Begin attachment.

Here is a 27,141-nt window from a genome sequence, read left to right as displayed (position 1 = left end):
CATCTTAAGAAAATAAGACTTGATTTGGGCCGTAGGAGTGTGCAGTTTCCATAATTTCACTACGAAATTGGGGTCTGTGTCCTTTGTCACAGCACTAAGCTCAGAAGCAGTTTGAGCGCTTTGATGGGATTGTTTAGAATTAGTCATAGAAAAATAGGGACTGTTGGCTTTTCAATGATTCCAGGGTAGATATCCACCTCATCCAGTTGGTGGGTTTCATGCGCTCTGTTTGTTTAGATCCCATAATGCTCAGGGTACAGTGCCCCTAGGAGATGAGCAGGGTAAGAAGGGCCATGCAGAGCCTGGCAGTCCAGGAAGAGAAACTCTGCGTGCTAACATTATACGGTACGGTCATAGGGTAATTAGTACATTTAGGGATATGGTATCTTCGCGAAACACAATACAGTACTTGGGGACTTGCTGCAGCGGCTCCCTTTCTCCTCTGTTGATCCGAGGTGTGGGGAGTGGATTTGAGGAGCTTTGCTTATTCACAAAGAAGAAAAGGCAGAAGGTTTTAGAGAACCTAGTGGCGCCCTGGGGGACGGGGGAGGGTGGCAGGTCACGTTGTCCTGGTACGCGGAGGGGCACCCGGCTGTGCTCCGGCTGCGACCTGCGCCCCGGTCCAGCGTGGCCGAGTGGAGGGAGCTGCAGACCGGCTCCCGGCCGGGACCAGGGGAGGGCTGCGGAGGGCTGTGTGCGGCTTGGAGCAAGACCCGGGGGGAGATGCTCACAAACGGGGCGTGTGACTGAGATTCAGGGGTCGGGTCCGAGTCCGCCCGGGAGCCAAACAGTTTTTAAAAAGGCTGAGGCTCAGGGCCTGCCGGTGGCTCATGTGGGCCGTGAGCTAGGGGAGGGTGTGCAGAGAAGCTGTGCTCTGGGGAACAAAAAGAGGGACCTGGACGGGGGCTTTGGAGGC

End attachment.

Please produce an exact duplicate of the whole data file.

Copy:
Here is a 27,141-nt window from a genome sequence, read left to right as displayed (position 1 = left end):
CATCTTAAGAAAATAAGACTTGATTTGGGCCGTAGGAGTGTGCAGTTTCCATAATTTCACTACGAAATTGGGGTCTGTGTCCTTTGTCACAGCACTAAGCTCAGAAGCAGTTTGAGCGCTTTGATGGGATTGTTTAGAATTAGTCATAGAAAAATAGGGACTGTTGGCTTTTCAATGATTCCAGGGTAGATATCCACCTCATCCAGTTGGTGGGTTTCATGCGCTCTGTTTGTTTAGATCCCATAATGCTCAGGGTACAGTGCCCCTAGGAGATGAGCAGGGTAAGAAGGGCCATGCAGAGCCTGGCAGTCCAGGAAGAGAAACTCTGCGTGCTAACATTATACGGTACGGTCATAGGGTAATTAGTACATTTAGGGATATGGTATCTTCGCGAAACACAATACAGTACTTGGGGACTTGCTGCAGCGGCTCCCTTTCTCCTCTGTTGATCCGAGGTGTGGGGAGTGGATTTGAGGAGCTTTGCTTATTCACAAAGAAGAAAAGGCAGAAGGTTTTAGAGAACCTAGTGGCGCCCTGGGGGACGGGGGAGGGTGGCAGGTCACGTTGTCCTGGTACGCGGAGGGGCACCCGGCTGTGCTCCGGCTGCGACCTGCGCCCCGGTCCAGCGTGGCCGAGTGGAGGGAGCTGCAGACCGGCTCCCGGCCGGGACCAGGGGAGGGCTGCGGAGGGCTGTGTGCGGCTTGGAGCAAGACCCGGGGGGAGATGCTCACAAACGGGGCGTGTGACTGAGATTCAGGGGTCGGGTCCGAGTCCGCCCGGGAGCCAAACAGTTTTTAAAAAGGCTGAGGCTCAGGGCCTGCCGGTGGCTCATGTGGGCCGTGAGCTAGGGGAGGGTGTGCAGAGAAGCTGTGCTCTGGGGAACAAAAAGAGGGACCTGGACGGGGGCTTTGGAGGC